Glaring fire safety violations by a majority of pubs and bars in Bengaluru has set off an extremely disturbing thought: A fire accident as devastating as the Kamala Mills fire in Mumbai that claimed 14 lives, was just waiting to happen here too.
Indeed, the Bruhath Bengaluru Mahanagara Palike (BBMP) has issued closure notices to 62 outlets across the city for violation of building sanction conditions and fire safety norms. But does this belated decision offer comfort, when a critical question remain unanswered: Why were the rooftop outlets allowed to function at all in the first place?
This is precisely the question posed by Uday Vijayan, president of Beyond Carlton, a fire safety citizen's collective formed after the Carlton Towers accident. "They shouldn't have been issued licences. Those who have it now have obviously violated some laws," he points out.
Beyond Carlton had filed a public interest litigation in the Karnataka High Court, leading to the state government notifying stringent rules for highrise buildings. "The rules mandated the buildings to obtain No Objection Certificate (NOC) from the fire department every two years. The department was empowered to reinspect and issue notices for violations. Failure to set things right would invite disconnection of power supply," he explains.
Rules not implemented
By implication, these rules were expected to strengthen norms for all buildings, pubs and bars included. Rooftop outlets without any fire fighting equipment was an absolute no no. "Unfortunately, we have been very reactive. We should be more proactive as a government," says Vijayan.
Every high footfall area should be seen as a public safety area, whether it is a pub, restaurant or commercial complex.
The fire department should really focus on this. "None of us can predict where the next fire will break out. We are virtually living by luck. This has to change by bringing in systemic changes."
The mushrooming of illegal rooftop pubs and bars has injected a sense of urgency in formulating regulatory changes. BBMP officials say the rooftop outlets issue has become particularly rampant after the zoning regulations came in.
Common Zoning Regulations were first articulated in the draft master plan of 2007-15. According to these, commercial establishments are not to be allowed in residential areas, especially in roads that are less than 40 ft wide. Those staying in residential areas had heaved a collective sigh of relief.
But despite the rule changes, business establishments continued to thrive through various means. The Kamala Mills fire accident has overnight pushed the authorities to act. Says the manager of a watering hole in Indiranagar, "All these years, they were fine with us and our business. But now, after the Mumbai accident, they have woken up and they are inspecting rooftop pubs and bars."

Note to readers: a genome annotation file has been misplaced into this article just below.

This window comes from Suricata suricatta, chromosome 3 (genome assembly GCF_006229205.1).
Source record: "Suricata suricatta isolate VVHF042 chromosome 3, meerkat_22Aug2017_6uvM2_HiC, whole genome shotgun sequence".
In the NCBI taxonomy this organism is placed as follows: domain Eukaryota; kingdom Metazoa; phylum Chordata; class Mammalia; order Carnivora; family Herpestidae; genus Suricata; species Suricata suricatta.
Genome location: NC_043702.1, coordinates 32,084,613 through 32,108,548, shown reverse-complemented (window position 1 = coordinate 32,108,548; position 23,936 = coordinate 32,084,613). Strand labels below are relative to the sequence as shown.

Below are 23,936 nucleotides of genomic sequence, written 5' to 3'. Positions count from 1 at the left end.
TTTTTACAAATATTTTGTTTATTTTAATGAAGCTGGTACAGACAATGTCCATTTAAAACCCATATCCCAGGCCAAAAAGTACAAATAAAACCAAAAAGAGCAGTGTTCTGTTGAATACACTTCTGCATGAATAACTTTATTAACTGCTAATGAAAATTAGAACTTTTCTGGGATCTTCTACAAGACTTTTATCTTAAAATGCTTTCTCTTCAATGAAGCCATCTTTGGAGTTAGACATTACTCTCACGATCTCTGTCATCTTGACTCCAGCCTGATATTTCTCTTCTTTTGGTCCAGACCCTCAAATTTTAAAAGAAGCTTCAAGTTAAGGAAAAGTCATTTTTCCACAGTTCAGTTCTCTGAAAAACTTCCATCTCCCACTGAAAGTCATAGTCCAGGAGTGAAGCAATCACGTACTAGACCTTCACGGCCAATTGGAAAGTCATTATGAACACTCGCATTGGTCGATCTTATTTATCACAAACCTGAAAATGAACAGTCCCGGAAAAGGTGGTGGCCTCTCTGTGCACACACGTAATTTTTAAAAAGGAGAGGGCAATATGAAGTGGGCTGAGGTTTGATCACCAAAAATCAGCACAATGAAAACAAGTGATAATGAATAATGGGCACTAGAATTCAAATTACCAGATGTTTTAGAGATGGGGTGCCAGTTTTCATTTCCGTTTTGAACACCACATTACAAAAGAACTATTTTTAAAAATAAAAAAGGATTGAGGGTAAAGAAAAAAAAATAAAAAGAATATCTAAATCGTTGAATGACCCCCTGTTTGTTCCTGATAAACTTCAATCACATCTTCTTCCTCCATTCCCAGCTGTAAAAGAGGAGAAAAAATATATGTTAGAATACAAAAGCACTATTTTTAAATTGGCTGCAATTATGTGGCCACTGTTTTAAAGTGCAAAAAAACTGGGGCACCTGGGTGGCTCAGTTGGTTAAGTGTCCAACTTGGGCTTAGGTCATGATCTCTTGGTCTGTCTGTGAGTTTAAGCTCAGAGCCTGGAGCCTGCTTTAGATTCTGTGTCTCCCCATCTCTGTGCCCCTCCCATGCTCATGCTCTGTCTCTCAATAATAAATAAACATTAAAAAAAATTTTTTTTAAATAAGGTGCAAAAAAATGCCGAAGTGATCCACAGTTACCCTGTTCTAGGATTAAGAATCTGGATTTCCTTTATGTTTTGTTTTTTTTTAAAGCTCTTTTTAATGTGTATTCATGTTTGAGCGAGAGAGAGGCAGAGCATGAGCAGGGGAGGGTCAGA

Here's what the Mayor, R Sampath Raj has to say on the ongoing raids and inspections: "Most of the rooftop pubs and bars do not have the permission to operate on rooftops. Here they use the bamboo and things which can easily catch fire." Some of these watering holes thriving in the city are situated on roads where even fire extinguishers cannot reach, he adds.
Surprise inspections have exposed glaring lapses in most pubs and bars: Inflammable bamboo and wood used to furnish rooftops; kitchen on rooftops; no door to enter the rooftop area; and other safety hazards.
The inspections also revealed that the rooftops are an extension of either the ground floor or bar / restaurant on the floor just below the rooftop. Licences are obtained for one floor, which is then extended to the rooftop. This is clearly illegal, sparking questions as to how the Palike allowed these structures to come up.
Establishments that are exclusively on rooftops have been asked to shut down all operations within a week. For outlets with extensions, the order is to close down the rooftop area completely. If the orders are not followed, the trade licences are to be cancelled and the outlet owners penalised.
Manjunath Naik, commissioner, State Excise department informs that there is no specific type of licences for rooftop pubs or bars. The licence is similar to those of other bars. "They have to take a Conditional License number and they will have to comply with all the mentioned rules," says Naik.
But the question on everyone's mind is this: Will these proactive measures last? On their part, the managers of many pubs and bars feel the situation is now ripe for harassment by the officials, whether they follow all the safety regulations or not. In fact, the manager of a prominent rooftop bar in Koramangala discloses that a few fire department officials routinely ask them for bribes if they want to avoid harassment. This establishment actually had an emergency fire exit and a very visible, functional and accessible fire extinguisher.
The manager says even though they are compliant with fire safety norms, they are forced to pay up the bribe amount to save customers any trouble.